Wednesday, October 11, 2017

“Stand for Salmon” Ballot Measure Moves Forward

Alaska Superior Court Mark Rindner has issued a ruling allowing the “Stand for Salmon” ballot measure to move forward. The measure aimed at updating and strengthening regulations to protect fish habitat.

“The judge agreed with us that Alaskans have a constitutional right to say how fish habitat is protected,” said Valerie Brown, legal director for Trustees for Alaska. Brown argued the case for the plaintiff, Stand for Salmon, a diverse group of Alaska-based individuals, businesses and organizations concerned about protecting fish habitat.

“What this means is that the initiative will get certified and Stand for Salmon can start collecting the signatures it needs to get the initiative on the ballot,” she said.

Last month Alaska Lt. Gov. Byron Mallott declined to certify the “stand for Salmon” initiative after he received a legal opinion that it would limit the ability of the state’s Legislature to allocate state assets.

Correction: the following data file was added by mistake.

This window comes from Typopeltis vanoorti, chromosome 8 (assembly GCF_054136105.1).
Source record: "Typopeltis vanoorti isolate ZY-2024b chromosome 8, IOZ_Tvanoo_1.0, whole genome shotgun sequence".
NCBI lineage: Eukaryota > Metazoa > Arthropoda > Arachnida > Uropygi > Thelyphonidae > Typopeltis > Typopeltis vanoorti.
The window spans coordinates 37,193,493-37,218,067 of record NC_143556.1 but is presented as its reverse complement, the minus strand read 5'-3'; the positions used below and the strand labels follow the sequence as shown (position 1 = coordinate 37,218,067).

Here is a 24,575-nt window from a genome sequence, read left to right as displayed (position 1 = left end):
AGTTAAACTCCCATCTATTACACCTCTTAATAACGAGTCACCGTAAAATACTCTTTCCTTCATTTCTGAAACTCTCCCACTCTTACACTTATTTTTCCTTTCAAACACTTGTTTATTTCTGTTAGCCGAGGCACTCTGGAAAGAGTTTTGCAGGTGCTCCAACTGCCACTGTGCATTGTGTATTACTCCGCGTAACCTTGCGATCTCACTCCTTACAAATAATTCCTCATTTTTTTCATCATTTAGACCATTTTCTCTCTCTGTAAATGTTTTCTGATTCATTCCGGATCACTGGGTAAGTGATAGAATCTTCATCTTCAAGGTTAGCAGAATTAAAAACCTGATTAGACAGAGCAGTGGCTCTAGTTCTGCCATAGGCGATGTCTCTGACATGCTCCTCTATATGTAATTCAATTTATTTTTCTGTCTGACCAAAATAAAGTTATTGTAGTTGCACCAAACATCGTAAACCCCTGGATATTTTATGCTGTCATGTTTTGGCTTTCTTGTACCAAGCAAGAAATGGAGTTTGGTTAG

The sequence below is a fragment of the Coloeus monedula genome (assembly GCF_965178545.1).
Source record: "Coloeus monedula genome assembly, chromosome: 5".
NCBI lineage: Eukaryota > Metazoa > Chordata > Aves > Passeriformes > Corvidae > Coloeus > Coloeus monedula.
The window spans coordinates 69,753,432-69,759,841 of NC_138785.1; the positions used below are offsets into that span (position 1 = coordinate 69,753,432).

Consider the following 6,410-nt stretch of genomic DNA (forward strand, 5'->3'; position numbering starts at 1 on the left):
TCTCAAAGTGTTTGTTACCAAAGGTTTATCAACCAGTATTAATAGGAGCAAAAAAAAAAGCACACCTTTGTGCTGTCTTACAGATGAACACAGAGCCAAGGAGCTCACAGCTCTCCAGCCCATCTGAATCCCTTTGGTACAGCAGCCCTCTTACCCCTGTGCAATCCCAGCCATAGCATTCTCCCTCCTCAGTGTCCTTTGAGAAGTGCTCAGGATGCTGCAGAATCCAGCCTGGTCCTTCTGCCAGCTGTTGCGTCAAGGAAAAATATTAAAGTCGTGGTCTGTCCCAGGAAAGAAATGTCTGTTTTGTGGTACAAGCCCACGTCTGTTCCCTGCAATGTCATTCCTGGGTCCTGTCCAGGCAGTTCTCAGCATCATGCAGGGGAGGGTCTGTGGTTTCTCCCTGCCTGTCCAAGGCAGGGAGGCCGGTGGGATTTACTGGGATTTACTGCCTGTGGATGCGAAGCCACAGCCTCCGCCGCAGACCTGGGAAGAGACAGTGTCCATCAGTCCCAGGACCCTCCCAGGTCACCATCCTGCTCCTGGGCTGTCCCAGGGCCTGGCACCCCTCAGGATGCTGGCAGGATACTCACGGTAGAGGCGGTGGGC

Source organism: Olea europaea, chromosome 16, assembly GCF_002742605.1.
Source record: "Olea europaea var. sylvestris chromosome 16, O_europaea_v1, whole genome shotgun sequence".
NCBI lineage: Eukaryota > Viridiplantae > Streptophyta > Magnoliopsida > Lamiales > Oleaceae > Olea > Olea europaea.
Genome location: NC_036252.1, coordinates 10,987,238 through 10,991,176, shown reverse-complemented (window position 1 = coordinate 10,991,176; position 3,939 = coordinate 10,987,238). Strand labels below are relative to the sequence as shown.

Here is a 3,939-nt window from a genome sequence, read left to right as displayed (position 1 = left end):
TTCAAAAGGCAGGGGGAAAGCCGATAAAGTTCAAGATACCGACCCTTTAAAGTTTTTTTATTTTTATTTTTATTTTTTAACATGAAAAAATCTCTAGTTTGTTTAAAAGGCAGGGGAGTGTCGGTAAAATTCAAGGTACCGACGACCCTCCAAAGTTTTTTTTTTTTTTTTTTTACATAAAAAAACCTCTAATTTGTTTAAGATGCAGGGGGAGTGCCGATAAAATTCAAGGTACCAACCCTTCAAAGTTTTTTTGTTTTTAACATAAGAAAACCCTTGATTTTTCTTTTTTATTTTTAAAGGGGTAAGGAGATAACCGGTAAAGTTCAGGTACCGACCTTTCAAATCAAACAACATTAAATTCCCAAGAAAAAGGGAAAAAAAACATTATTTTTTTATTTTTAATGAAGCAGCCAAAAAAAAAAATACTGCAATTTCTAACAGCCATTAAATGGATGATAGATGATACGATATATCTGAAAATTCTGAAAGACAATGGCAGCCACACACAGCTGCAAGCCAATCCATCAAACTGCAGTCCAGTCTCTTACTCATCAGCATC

The Stand for Salmon initiative proposes updates to the state’s 60-year-old law governing development in salmon habitat.

“This ballot measure is an important step back to the levels of protection for salmon that were intended by the authors of the Alaska constitution,” said Gayla Hoseth, an initiative sponsor and subsistence research specialist with the Bristol Bay Native Association in Dillingham. “These are needed updates to an outdated law that will balance responsible development with protecting Alaska’s wild salmon, one of the state’s most vital natural resources from a cultural, economic and recreational perspective.”

“We need to have clear rules for projects proposed in sensitive salmon habitat to ensure they’re being done responsibly – as well as provide more certainty in the permitting process for the industry proposing the project” said Mike Wood, another initiative sponsor and commercial set netter in Upper Cook Inlet.

More information on the initiative is online at

Bering Sea Snow Crab TAC Set at
18.9M Pounds, Tanner at 2.5M